When Ray Anderson, founder of the US-based carpet and flooring manufacturing company Interface, mentioned Mother Earth, who was in trouble, in his speech in 1995, the value of his company’s stock fell by 50 per cent the following day. Clearly, people did not understand what Mother Earth had to do with the company’s business.
The company soon launched a programme called Mission Zero with the goal of eliminating any negative impact the company has on the environment by 2020. This goal was to be achieved through new technologies and a radical redesign of processes and products: by reducing waste and harmful emissions and significantly increasing the use of renewable energy and reuse of materials.
Interface and its Mission Zero is a prime example of a company determined to redesign its operations in the direction of a circular economy. There are encouraging examples in Europe, too. For example, how many of us would have believed that in 2018 nearly 70 per cent of Neste’s comparable operating profit came from the sale of renewable products, when as recently as 2007 the company’s business was based solely on fossil fuels?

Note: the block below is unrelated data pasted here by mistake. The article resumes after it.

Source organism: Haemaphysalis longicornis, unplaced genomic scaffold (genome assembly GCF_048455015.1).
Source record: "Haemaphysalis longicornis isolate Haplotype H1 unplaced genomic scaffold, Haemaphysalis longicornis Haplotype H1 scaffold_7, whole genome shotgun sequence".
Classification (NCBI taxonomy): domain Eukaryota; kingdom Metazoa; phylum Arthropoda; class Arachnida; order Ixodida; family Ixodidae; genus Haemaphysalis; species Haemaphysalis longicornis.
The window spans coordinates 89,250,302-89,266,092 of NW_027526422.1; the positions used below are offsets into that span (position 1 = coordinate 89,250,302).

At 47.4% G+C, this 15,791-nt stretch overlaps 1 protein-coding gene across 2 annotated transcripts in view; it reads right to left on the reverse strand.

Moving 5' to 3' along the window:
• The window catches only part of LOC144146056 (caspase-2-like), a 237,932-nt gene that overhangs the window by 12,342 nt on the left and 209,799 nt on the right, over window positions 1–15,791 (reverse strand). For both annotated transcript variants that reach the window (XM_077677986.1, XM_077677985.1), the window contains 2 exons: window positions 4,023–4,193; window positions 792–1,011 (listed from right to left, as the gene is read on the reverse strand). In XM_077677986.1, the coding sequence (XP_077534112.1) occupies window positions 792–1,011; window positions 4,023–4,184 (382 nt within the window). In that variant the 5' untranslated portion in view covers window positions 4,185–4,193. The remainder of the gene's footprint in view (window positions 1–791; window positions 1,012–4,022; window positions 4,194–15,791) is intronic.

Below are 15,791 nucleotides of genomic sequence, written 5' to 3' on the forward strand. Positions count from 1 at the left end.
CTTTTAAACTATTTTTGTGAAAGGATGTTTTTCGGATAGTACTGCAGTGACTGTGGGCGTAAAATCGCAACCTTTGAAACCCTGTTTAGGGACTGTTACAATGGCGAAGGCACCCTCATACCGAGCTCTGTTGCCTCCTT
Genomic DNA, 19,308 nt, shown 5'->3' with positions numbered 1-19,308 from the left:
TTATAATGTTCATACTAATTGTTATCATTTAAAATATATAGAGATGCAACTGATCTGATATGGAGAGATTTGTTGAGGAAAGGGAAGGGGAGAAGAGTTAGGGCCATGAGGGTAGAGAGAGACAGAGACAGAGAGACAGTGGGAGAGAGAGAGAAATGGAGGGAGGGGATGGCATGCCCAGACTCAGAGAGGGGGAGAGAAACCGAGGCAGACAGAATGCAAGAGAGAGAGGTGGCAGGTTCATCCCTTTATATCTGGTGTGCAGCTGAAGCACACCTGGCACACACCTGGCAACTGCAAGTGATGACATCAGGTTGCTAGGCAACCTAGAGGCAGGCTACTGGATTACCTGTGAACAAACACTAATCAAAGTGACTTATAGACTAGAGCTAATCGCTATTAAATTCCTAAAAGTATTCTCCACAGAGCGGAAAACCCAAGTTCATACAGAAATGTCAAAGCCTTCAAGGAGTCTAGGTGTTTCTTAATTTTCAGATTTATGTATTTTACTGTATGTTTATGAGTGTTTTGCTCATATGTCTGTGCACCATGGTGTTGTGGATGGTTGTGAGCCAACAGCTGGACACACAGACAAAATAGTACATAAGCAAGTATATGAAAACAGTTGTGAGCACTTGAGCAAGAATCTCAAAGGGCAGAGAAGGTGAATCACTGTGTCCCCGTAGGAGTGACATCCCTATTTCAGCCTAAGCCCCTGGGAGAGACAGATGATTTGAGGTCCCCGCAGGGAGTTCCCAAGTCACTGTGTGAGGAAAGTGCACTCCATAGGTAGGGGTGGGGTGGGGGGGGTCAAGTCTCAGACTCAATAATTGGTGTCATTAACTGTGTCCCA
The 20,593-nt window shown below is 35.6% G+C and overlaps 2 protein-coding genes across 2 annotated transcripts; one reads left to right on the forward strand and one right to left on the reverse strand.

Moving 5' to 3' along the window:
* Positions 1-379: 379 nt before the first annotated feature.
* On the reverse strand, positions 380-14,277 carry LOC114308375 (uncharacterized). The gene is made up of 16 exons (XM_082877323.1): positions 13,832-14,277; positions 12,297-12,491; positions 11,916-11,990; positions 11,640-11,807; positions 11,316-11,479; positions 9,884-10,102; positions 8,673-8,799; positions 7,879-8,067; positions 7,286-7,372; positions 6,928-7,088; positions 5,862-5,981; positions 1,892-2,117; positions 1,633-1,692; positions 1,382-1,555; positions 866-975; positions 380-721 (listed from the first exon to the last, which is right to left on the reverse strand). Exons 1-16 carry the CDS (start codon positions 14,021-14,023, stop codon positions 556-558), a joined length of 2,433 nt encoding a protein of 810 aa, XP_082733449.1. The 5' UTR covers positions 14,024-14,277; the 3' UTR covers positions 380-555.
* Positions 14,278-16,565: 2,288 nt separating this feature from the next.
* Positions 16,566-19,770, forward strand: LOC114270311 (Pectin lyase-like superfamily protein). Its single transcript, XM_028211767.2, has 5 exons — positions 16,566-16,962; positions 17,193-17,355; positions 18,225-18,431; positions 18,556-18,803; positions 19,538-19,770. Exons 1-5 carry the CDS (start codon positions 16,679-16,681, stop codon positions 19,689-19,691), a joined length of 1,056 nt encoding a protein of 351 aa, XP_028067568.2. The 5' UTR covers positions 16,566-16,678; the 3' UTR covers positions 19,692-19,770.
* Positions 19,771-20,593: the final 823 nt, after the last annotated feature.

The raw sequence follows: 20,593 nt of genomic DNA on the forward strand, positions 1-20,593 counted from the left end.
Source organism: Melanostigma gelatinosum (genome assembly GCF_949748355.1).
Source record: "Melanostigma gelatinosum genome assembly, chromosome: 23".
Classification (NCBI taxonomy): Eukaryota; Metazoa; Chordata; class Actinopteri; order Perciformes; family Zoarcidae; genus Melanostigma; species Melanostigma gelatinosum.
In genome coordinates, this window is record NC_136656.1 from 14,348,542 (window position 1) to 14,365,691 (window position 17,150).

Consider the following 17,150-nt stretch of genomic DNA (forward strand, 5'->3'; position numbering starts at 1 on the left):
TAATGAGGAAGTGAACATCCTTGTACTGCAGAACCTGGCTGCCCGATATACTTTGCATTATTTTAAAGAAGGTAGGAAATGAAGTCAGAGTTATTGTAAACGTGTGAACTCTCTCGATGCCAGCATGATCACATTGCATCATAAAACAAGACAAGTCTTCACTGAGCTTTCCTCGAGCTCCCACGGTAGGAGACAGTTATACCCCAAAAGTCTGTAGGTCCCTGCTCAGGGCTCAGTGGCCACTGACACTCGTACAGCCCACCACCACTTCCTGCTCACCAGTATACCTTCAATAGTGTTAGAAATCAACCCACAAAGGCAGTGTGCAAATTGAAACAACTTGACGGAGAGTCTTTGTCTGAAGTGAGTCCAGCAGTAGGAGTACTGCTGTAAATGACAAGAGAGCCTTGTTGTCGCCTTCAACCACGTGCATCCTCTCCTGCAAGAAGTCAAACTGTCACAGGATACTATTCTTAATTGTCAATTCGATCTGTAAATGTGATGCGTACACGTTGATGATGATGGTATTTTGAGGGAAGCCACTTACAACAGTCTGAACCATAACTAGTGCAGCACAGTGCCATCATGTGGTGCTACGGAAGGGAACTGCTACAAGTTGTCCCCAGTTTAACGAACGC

Pioneers such as Interface and Neste are already making a profit with products that promote a circular economy. The most interesting companies in the circular economy, a list published by Sitra, has recently been published for the fourth time and includes a total of 124 companies. The list aims to challenge all Finnish companies to meet the needs of a changing world and to take advantage of the opportunities offered by the circular economy.
There are numerous examples of business activities related to the circular economy, both in Finland and abroad, but full-blooded circular economy firms are rare. The big change, in which businesses adapt their operations to the planet’s carrying capacity, is still a long way off.
An opportunity and a necessity